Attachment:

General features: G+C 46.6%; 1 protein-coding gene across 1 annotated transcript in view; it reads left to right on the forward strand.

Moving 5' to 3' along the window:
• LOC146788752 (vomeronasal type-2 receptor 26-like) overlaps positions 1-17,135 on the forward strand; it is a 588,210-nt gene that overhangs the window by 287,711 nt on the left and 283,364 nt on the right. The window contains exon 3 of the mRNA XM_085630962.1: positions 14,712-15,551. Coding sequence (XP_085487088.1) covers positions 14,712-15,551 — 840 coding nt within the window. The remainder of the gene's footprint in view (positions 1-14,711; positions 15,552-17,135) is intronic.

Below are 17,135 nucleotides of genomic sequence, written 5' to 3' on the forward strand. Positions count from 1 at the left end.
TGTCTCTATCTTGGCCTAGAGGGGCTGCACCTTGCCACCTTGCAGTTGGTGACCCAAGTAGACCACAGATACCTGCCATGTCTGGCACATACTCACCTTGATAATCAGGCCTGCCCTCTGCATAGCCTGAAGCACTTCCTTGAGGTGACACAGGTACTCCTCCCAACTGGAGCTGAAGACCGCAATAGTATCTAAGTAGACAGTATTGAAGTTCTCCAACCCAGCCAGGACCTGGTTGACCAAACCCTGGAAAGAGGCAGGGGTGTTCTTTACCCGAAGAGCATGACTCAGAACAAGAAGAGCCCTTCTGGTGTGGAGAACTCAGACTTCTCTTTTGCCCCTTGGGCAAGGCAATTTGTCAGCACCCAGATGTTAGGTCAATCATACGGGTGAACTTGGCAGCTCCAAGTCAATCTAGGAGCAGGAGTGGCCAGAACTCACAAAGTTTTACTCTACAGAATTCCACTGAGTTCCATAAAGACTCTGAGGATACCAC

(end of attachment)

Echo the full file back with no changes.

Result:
General features: G+C 46.6%; 1 protein-coding gene across 1 annotated transcript in view; it reads left to right on the forward strand.

Moving 5' to 3' along the window:
• LOC146788752 (vomeronasal type-2 receptor 26-like) overlaps positions 1-17,135 on the forward strand; it is a 588,210-nt gene that overhangs the window by 287,711 nt on the left and 283,364 nt on the right. The window contains exon 3 of the mRNA XM_085630962.1: positions 14,712-15,551. Coding sequence (XP_085487088.1) covers positions 14,712-15,551 — 840 coding nt within the window. The remainder of the gene's footprint in view (positions 1-14,711; positions 15,552-17,135) is intronic.

Below are 17,135 nucleotides of genomic sequence, written 5' to 3' on the forward strand. Positions count from 1 at the left end.
TGTCTCTATCTTGGCCTAGAGGGGCTGCACCTTGCCACCTTGCAGTTGGTGACCCAAGTAGACCACAGATACCTGCCATGTCTGGCACATACTCACCTTGATAATCAGGCCTGCCCTCTGCATAGCCTGAAGCACTTCCTTGAGGTGACACAGGTACTCCTCCCAACTGGAGCTGAAGACCGCAATAGTATCTAAGTAGACAGTATTGAAGTTCTCCAACCCAGCCAGGACCTGGTTGACCAAACCCTGGAAAGAGGCAGGGGTGTTCTTTACCCGAAGAGCATGACTCAGAACAAGAAGAGCCCTTCTGGTGTGGAGAACTCAGACTTCTCTTTTGCCCCTTGGGCAAGGCAATTTGTCAGCACCCAGATGTTAGGTCAATCATACGGGTGAACTTGGCAGCTCCAAGTCAATCTAGGAGCAGGAGTGGCCAGAACTCACAAAGTTTTACTCTACAGAATTCCACTGAGTTCCATAAAGACTCTGAGGATACCAC